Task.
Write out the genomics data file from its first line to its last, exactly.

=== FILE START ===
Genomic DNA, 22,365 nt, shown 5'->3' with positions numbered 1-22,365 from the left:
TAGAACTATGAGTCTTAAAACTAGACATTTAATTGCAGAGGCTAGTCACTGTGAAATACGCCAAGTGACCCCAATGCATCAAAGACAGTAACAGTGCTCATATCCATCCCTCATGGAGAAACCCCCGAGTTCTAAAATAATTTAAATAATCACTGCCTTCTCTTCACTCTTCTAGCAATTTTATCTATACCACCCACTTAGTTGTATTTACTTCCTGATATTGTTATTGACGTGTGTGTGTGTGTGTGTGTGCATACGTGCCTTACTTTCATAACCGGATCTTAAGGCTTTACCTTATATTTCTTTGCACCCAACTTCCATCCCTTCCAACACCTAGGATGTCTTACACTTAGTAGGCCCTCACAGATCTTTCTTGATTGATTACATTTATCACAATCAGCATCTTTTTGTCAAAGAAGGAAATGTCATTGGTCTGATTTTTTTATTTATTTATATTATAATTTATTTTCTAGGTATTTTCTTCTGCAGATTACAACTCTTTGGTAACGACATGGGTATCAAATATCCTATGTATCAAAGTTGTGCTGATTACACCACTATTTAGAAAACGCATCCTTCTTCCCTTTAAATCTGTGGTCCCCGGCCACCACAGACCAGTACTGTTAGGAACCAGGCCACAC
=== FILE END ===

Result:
Genomic DNA, 22,365 nt, shown 5'->3' with positions numbered 1-22,365 from the left:
TAGAACTATGAGTCTTAAAACTAGACATTTAATTGCAGAGGCTAGTCACTGTGAAATACGCCAAGTGACCCCAATGCATCAAAGACAGTAACAGTGCTCATATCCATCCCTCATGGAGAAACCCCCGAGTTCTAAAATAATTTAAATAATCACTGCCTTCTCTTCACTCTTCTAGCAATTTTATCTATACCACCCACTTAGTTGTATTTACTTCCTGATATTGTTATTGACGTGTGTGTGTGTGTGTGTGTGCATACGTGCCTTACTTTCATAACCGGATCTTAAGGCTTTACCTTATATTTCTTTGCACCCAACTTCCATCCCTTCCAACACCTAGGATGTCTTACACTTAGTAGGCCCTCACAGATCTTTCTTGATTGATTACATTTATCACAATCAGCATCTTTTTGTCAAAGAAGGAAATGTCATTGGTCTGATTTTTTTATTTATTTATATTATAATTTATTTTCTAGGTATTTTCTTCTGCAGATTACAACTCTTTGGTAACGACATGGGTATCAAATATCCTATGTATCAAAGTTGTGCTGATTACACCACTATTTAGAAAACGCATCCTTCTTCCCTTTAAATCTGTGGTCCCCGGCCACCACAGACCAGTACTGTTAGGAACCAGGCCACAC